decide whether a polynomial has all its zeros strictly in the left half plane
polynomial with complex coefficients
variable of the polynomial p
The Hurwitz(p, z) function determines whether the polynomial p⁡z has all its zeros strictly in the left half plane.
A polynomial is a Hurwitz polynomial if all its roots are in the left half plane.
The parameter p is a polynomial with complex coefficients. The polynomial may have symbolic parameters, which evalc and Hurwitz assume to be real. The paraconjugate p* of p is defined as the polynomial whose roots are the roots of p reflected across the imaginary axis.
The parameter 's', if specified, is a name to which the sequence of partial fractions of the Stieltjes continued fraction of p−p*p+p* will be assigned. The first element of the sequence returned in 's' is special. If it is of higher degree than 1 in z, p is not Hurwitz. If it is of the form b⁢z+a, where ℜ⁡a≠0orb<0, p is not Hurwitz, either. If each subsequent polynomial in the sequence returned is of the form b⁢z+a, where ℜ⁡a=0and0<b, then p is a Hurwitz polynomial.
This is useful if p has symbolic coefficients. You can decide the ranges of the coefficients that make p Hurwitz.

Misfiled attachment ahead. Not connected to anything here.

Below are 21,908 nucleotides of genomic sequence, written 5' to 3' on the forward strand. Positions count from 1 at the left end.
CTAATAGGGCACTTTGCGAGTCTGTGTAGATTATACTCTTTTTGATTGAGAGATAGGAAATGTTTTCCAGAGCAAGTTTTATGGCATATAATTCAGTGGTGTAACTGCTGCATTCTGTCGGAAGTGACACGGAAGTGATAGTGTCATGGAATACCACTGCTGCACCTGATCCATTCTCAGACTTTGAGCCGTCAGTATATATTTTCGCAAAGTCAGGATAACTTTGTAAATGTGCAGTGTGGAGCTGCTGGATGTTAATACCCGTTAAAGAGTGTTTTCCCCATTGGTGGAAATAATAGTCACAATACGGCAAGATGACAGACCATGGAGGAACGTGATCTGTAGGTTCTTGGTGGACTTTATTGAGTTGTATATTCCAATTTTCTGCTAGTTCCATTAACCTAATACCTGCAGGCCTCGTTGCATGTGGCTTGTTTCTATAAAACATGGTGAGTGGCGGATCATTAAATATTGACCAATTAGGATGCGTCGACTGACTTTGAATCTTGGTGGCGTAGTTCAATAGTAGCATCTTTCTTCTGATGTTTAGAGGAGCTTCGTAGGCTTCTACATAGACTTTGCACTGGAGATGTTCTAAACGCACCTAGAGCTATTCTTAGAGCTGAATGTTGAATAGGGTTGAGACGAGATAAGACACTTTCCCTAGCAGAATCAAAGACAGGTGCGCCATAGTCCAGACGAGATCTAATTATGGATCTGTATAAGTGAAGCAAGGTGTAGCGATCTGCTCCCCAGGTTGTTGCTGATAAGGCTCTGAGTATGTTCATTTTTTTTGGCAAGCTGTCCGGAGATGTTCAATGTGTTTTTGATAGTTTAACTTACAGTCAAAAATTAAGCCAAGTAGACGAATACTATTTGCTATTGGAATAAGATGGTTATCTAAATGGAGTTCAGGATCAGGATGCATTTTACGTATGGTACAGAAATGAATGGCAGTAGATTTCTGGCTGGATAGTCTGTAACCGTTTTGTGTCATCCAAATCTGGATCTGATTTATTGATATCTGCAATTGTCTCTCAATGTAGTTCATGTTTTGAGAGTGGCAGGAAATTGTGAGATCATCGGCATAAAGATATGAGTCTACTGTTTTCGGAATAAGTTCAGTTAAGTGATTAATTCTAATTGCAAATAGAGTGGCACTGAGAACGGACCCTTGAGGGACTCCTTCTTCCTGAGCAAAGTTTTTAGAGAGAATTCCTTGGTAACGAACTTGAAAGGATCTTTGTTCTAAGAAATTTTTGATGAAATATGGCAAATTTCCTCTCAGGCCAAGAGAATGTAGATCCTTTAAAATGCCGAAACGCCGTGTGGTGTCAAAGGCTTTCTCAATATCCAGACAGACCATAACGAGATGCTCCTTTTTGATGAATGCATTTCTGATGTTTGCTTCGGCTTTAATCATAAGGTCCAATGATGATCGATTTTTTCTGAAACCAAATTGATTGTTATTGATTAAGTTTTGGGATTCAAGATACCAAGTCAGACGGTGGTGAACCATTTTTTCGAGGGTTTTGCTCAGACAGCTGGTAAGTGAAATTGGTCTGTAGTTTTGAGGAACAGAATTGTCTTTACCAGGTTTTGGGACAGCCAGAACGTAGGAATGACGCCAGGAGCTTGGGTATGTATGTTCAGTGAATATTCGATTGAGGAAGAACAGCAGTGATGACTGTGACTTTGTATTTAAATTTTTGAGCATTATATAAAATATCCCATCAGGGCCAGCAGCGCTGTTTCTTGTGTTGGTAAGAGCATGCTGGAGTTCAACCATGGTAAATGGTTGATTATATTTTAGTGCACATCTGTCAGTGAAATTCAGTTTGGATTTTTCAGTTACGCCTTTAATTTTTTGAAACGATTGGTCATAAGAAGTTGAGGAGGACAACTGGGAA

If the Hurwitz function can use the previous rules to determine that p is Hurwitz, it returns true. If it can decide that p is not Hurwitz, it returns false. Otherwise, it returns FAIL.
The parameter 'g', if specified, is a name to which the gcd of p and its paraconjugate p* will be assigned. The zeros of this gcd are precisely the zeros of p which are symmetrical under reflection across the imaginary axis.
If the gcd is 1 while the sequence of partial fractions is empty, the conditions for being a Hurwitz polynomial are trivially satisfied. A manual check is recommended, though a warning is returned only if infolevel[Hurwitz] >= 1.
p1 ≔ z2+z+1
p2 ≔ 3⁢z3+2⁢z2+z+c
The elements of s2 are all positive if and only if 0<c<23, by inspection. Thus, you can use the information returned even when the direct call to Hurwitz fails.
Separate calls to Hurwitz in the cases c=0 and c=23 give nontrivial gcds between p2 and its paraconjugate. Thus, the stability criteria are satisfied only as above.
p3 ≔ 4⁢z4+z3+z2+c
Notice that the last term has coefficient −1. Thus, you can say unequivocally that p3 is not Hurwitz, for any value of c.
p4 ≔ z5+5⁢z4+4⁢z3+3⁢z2+2⁢z+c
By inspecting s4, notice that p4 is Hurwitz only if −15<c, and c2+48⁢c<2, and 0<c. This can be simplified to the conditions 0<c<−24+17⁢2=0.04...
p5 ≔ p2+I⁢d
evalc and the Hurwitz function assume that symbolic parameters have real values.
The coefficients of s5 can be inspected according to rules, but it is a tedious process.
p6 ≔ expand⁡x−1⁢x2+2⁢x−c
p7 ≔ x+2
p8 ≔ x3+c⁢x2+c2−1⁢x+1
Examination of the above for real values of c is a way to determine whether the polynomial is Hurwitz.
p9 ≔ expand⁡c⁢z2+1⁢z+1⁢z2+2⁢z+2
In the previous example, c might be zero. Thus, Hurwitz cannot determine whether all the zeros are in the left half plane.
Levinson, Norman, and Redheffer, Raymond M. Complex Variables. Holden-Day, 1970.
Hurwitz Zeta Function
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